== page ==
So, I disassembled the dust bin to extract the vacuum fan. Then, using the all-pupose attachment implement (aka duct tape) I secured the fan to the hovercraft.
Next, I had to find a way to turn on just the fan motor. I tried the SCI Tester program that you can get from the RooTooth people, but it only ran in safe mode (which was a problem because it didn't override the cliff sensors). Next, I tried the Microsoft Robotics Studio, but I couldn't get it to connect (I'll have to dig more). Finally, I found a program by "Black 64" - http://www.roombareview.com/chat/viewtopic.php?t=6941 that did the trick. I could send the 132 command (Full Mode) and then individually control each motor regardless of the cliff sensor status. The whirr of the motor sounded quite good at this point.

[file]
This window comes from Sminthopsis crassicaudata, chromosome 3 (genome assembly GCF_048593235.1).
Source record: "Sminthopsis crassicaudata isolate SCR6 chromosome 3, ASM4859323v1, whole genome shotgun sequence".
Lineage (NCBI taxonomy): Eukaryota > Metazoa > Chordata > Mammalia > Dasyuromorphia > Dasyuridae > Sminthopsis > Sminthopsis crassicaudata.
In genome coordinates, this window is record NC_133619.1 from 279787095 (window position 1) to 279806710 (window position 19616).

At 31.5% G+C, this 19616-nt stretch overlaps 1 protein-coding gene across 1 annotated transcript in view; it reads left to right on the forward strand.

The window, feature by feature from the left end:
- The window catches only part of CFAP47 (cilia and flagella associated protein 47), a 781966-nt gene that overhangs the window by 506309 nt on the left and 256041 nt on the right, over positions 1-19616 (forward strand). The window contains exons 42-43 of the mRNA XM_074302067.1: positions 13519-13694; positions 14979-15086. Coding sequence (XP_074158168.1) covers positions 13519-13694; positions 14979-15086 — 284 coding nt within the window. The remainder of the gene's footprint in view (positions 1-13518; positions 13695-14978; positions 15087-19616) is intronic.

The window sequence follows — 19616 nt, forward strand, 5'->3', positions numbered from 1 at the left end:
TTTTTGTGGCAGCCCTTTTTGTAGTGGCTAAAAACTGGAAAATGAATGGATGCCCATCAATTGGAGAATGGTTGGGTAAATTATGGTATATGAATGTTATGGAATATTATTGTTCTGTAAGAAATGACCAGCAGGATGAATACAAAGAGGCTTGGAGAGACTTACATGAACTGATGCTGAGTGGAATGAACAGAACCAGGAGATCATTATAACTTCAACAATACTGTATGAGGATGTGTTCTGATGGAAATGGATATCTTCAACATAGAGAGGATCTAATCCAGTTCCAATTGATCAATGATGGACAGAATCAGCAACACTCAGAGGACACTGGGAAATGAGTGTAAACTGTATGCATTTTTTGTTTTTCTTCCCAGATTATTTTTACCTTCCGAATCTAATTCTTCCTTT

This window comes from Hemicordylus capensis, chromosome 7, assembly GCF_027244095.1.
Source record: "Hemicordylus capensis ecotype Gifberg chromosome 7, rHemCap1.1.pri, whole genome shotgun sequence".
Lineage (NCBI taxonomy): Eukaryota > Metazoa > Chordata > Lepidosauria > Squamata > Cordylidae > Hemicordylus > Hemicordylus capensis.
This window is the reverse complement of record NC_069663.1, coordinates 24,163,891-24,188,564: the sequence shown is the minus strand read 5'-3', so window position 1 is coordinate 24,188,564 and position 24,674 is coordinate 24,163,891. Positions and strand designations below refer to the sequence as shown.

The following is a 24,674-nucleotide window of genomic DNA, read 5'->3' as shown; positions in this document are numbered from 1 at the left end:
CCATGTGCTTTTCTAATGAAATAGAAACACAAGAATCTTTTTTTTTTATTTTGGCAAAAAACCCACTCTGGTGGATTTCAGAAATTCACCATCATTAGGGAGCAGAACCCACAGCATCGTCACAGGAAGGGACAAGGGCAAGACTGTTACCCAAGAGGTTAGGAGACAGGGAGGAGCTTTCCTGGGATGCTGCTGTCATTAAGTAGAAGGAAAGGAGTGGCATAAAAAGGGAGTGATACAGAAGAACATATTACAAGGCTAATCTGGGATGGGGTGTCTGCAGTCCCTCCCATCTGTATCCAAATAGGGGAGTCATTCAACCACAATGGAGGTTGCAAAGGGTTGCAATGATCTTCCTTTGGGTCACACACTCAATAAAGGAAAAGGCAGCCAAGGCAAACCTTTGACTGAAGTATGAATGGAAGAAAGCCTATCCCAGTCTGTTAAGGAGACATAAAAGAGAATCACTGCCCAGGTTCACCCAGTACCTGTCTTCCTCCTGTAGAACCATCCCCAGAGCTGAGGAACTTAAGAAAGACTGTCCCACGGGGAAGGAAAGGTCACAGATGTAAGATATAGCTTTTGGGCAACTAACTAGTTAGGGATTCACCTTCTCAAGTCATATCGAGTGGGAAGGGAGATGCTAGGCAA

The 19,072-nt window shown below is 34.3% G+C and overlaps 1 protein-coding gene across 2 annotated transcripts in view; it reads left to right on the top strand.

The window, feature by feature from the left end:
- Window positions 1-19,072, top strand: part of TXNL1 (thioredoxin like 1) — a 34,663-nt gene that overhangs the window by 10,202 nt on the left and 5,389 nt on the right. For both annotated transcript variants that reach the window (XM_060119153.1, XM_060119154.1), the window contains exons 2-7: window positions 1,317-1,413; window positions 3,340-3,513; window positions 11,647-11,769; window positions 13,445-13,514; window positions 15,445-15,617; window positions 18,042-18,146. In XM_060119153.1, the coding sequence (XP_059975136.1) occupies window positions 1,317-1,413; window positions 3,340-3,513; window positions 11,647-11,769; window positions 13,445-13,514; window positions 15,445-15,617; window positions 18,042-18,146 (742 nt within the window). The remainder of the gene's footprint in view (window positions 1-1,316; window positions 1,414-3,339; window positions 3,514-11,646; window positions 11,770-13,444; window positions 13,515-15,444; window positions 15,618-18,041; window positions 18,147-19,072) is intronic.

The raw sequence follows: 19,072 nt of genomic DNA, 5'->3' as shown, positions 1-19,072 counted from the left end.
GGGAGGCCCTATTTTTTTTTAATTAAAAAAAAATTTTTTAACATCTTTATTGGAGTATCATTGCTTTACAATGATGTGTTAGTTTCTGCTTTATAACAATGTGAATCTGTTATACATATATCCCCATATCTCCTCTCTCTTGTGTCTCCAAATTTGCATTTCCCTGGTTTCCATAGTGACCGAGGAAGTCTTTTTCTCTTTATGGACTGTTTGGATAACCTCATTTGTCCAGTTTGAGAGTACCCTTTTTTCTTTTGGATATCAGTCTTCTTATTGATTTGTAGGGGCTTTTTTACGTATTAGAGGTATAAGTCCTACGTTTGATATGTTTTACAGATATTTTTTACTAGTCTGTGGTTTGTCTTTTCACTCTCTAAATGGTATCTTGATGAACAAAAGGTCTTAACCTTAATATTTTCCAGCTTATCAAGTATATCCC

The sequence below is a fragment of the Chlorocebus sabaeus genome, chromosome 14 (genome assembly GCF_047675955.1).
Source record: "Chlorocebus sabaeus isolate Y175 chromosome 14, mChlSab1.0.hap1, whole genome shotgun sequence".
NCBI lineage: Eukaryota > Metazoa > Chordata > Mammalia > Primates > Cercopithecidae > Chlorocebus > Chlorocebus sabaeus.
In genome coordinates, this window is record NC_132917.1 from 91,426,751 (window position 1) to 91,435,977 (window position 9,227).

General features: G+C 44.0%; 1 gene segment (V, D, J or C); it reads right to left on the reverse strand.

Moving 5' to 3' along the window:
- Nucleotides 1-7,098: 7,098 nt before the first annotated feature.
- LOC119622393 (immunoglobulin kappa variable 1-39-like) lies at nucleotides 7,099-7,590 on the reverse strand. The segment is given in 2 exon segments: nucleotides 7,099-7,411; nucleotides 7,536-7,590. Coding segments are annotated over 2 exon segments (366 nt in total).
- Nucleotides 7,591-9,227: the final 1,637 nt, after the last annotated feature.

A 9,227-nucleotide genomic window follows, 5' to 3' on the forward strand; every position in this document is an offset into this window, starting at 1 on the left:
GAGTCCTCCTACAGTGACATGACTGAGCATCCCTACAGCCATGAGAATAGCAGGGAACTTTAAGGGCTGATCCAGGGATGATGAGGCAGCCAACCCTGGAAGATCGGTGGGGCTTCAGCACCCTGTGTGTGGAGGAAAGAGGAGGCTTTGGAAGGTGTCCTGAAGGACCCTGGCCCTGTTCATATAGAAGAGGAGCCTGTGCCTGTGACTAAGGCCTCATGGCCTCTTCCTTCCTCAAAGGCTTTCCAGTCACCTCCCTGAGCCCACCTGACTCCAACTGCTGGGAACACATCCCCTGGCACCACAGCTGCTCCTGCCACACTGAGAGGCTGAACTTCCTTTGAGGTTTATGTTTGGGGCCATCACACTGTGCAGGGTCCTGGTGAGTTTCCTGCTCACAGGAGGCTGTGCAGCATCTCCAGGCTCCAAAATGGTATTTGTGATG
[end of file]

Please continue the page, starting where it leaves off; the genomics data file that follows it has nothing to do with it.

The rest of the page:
My first attempt was to just switch the leads and see if that switched the fan direction. Unfortunately, the circuit was smart enough to overcome that and continued to run in the "correct" direction which was the wrong direction for my intent. So my fan was sucking instead of blowing. So, I detached it and reoriented it so that it would then blow. Now set for a first flight.
So, it turns out that the Roomba fan motor isn't powerful enough to even lift the wooden platform off the ground, much less fully burdened with a 10lb Roomba. So I'll need to start investigating fan options and looking at stripping some weight off the Roomba. This is no longer going to be something that others could do without affecting the performance of their bot.
Images of the latest activity can be found here: http://www.flickr.com/photos/27513500@N04/sets/72157605657201637/